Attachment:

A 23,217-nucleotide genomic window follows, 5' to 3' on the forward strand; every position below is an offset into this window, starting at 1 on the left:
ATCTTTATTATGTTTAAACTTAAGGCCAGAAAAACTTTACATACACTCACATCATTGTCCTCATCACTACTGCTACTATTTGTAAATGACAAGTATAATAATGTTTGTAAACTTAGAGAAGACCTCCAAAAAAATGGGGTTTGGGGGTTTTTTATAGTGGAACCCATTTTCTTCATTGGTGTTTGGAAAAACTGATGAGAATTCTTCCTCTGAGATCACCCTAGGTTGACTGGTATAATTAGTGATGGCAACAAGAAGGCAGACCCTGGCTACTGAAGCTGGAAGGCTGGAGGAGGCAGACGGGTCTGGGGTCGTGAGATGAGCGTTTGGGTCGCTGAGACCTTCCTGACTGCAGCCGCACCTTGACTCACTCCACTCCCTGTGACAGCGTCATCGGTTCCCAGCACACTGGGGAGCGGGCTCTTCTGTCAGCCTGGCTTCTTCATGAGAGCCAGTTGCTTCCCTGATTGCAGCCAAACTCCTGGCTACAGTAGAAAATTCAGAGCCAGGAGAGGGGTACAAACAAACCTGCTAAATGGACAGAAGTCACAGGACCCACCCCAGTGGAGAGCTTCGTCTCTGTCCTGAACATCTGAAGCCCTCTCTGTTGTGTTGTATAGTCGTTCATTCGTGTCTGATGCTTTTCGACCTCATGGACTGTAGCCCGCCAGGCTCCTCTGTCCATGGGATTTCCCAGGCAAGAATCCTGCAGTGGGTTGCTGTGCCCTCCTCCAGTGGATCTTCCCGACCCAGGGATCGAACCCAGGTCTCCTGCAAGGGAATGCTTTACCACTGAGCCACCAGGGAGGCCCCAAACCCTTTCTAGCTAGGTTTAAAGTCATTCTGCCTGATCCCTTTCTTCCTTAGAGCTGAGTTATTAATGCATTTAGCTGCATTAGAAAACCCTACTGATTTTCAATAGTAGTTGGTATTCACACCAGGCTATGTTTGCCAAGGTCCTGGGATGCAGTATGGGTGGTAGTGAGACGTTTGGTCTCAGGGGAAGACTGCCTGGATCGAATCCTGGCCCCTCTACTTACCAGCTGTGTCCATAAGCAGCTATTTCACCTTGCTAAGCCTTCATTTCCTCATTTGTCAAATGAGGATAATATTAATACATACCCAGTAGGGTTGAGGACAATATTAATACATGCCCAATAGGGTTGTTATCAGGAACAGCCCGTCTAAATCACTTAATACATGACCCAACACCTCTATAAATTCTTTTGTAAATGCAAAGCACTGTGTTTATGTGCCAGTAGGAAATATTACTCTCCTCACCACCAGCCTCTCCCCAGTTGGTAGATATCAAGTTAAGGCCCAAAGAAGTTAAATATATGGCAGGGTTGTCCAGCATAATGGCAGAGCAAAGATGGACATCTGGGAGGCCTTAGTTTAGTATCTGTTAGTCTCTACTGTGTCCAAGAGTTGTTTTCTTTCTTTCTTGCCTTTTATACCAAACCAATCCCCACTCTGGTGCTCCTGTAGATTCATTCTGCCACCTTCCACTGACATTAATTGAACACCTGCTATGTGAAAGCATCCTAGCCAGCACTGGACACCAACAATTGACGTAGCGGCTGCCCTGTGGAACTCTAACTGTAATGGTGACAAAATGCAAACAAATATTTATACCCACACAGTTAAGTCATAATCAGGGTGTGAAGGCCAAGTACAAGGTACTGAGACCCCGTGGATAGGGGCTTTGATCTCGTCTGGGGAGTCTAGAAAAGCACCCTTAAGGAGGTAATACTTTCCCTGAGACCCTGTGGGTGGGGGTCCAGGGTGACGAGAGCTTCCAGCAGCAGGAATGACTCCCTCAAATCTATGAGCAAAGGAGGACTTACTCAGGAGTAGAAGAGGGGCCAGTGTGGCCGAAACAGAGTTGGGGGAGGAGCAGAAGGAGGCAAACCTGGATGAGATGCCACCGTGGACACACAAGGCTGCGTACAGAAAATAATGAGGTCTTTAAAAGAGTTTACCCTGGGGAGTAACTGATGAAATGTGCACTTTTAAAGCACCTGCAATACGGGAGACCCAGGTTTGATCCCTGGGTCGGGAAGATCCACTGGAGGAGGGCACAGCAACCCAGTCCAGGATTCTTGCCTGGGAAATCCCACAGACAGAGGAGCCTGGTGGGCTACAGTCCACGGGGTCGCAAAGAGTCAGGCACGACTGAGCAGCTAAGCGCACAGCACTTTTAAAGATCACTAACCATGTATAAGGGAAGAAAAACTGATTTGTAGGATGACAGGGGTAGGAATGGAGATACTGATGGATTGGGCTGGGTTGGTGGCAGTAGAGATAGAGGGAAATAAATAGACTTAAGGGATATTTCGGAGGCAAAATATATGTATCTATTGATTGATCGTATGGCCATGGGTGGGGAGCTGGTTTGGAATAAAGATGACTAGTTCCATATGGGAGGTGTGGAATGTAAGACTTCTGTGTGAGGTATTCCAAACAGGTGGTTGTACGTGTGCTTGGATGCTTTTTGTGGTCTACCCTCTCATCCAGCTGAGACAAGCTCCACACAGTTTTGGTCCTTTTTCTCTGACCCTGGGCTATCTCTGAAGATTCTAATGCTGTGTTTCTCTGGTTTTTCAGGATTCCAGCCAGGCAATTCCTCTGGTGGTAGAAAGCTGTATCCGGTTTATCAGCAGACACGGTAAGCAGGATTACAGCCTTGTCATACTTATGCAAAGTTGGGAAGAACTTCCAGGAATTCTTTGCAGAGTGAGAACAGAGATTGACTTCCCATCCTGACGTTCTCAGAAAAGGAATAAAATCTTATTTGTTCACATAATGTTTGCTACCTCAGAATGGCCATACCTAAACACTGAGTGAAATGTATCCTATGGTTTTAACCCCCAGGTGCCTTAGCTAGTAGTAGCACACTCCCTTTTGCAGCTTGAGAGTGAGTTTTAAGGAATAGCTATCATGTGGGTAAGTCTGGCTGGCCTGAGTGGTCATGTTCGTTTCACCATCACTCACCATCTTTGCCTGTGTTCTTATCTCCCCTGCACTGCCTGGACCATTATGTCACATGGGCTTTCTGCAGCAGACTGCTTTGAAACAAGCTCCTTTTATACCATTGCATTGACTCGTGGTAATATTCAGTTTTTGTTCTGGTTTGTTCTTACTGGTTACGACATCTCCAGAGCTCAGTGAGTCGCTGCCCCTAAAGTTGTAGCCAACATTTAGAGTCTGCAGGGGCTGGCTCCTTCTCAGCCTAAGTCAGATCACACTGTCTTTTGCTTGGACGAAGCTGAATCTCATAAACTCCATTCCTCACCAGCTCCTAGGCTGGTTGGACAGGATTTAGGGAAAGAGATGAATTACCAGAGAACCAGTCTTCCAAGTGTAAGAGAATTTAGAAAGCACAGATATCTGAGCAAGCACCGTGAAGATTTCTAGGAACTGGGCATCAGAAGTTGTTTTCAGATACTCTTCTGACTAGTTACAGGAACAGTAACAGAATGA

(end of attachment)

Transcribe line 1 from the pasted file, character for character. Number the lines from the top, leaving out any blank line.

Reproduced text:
A 23,217-nucleotide genomic window follows, 5' to 3' on the forward strand; every position below is an offset into this window, starting at 1 on the left: